Insights & News

Estates Advisory, July 2016
Avoid the Uncertainty of Incapacity and Death by Using Revocable Trusts

July 28, 2016
Client Alert

Having a proper trust set up in the event of incapacity or death that describes your desires and defines incapacity, as well as other important terms, can ensure that your assets are managed how you want them to be throughout your lifetime and after your death. The importance of having a proper trust set up is best illustrated by the woes of Sumner Redstone, currently 93 years old and suffering from dementia. With Redstone’s fortune estimated at $5 billion, many people have been battling over whether Redstone is in fact incapacitated and to what extent he is unable to control the assets in his trust. Such troubles could have been easily avoided through the use of a proper trust.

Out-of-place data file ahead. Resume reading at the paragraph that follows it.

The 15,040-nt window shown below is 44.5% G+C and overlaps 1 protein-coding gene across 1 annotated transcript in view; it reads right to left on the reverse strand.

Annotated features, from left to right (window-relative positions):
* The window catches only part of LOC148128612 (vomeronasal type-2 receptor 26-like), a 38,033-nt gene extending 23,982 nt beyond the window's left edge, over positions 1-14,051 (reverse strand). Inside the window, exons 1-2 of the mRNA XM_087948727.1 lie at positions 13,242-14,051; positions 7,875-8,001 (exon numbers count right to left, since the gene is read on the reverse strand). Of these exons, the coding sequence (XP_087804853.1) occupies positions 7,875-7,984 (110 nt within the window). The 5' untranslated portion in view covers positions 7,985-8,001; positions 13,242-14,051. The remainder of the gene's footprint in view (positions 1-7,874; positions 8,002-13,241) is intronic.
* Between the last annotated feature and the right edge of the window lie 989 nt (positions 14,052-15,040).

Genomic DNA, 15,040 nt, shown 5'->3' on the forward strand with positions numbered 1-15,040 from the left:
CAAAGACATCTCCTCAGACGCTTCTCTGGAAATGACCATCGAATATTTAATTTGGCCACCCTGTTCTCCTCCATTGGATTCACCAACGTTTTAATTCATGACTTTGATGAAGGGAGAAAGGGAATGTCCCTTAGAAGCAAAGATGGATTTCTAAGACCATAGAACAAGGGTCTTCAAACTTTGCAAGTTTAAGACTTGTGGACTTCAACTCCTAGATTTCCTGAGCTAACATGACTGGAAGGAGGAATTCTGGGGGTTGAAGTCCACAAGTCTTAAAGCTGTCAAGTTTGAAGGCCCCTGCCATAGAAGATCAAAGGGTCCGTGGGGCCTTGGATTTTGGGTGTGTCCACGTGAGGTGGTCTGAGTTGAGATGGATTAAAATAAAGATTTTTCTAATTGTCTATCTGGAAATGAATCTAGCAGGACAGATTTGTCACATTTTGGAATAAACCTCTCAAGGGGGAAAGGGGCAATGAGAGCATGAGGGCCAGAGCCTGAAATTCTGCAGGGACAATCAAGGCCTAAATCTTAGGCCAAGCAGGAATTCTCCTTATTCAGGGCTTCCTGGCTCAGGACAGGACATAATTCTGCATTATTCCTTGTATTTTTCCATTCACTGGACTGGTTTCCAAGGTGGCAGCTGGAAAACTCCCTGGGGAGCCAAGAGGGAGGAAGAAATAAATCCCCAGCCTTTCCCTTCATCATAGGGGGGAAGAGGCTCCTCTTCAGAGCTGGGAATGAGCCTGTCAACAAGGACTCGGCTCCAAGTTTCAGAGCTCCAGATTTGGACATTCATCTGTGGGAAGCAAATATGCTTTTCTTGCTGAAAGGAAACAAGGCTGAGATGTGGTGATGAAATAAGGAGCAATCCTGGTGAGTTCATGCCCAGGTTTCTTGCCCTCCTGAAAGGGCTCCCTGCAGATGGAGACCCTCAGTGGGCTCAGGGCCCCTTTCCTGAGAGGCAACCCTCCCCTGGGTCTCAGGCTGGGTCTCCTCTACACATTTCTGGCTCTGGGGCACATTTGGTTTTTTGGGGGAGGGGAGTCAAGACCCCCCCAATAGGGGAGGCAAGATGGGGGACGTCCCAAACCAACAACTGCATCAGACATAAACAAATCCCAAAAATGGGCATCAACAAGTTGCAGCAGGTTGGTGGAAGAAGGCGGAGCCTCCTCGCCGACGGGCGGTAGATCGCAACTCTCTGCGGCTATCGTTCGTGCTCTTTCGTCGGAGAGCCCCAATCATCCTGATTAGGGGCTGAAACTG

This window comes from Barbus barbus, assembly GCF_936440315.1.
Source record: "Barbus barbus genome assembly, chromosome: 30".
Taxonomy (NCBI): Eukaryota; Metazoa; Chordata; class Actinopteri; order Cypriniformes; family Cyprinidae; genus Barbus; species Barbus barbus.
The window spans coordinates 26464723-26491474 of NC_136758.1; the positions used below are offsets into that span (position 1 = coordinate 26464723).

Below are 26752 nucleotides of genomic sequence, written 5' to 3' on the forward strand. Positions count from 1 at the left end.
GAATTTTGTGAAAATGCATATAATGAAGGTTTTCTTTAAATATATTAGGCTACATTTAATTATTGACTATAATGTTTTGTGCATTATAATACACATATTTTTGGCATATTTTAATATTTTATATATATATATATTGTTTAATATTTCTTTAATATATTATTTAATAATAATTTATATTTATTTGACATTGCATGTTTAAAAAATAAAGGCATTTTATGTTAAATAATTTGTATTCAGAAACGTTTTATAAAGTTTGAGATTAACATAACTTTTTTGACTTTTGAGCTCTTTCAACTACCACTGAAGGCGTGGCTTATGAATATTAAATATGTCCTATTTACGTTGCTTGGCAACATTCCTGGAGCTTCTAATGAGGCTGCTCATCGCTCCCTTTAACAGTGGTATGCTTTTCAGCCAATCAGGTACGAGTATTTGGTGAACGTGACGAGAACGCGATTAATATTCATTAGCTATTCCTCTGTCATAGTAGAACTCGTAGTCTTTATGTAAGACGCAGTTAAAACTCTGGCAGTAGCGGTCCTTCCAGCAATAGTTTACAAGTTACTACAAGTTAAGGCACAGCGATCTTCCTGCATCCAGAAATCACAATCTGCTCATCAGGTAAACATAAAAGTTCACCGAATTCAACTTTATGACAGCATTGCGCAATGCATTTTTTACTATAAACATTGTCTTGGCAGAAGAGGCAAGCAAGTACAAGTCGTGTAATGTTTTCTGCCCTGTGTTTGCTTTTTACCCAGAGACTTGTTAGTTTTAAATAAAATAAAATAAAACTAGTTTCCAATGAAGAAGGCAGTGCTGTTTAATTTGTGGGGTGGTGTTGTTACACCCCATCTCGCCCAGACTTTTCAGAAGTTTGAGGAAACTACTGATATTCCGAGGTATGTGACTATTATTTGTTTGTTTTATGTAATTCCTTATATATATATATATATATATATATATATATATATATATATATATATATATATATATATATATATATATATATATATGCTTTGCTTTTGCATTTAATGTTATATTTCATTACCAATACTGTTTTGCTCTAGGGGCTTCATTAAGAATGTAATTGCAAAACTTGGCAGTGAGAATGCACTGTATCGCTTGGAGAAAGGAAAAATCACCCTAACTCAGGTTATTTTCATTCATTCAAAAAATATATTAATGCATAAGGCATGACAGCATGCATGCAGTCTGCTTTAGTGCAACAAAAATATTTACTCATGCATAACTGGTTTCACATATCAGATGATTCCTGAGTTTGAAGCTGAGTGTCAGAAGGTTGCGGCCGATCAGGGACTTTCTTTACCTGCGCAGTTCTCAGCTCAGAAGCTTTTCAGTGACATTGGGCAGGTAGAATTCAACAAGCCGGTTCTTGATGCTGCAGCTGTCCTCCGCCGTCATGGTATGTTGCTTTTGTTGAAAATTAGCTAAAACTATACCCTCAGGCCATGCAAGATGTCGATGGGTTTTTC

The benefits and drawbacks of establishing a trust vary depending on the type of trust that is established: irrevocable or revocable. Generally, irrevocable trusts cannot be modified or terminated without the permission of the trust beneficiaries; however, irrevocable trusts protect your assets from creditors during your life and allow you to minimize death taxes when you pass away. Revocable trusts can provide even modest estates with more control. Unlike irrevocable trusts, with revocable trusts you retain certain rights to the assets in the trust, and the property must be used and managed for your benefit during your lifetime, if you so desire. Upon your death, the trust becomes irrevocable and the terms remain as is. The following discussion outlines the many benefits of establishing a revocable trust in your estate planning.

1. Provides Flexibility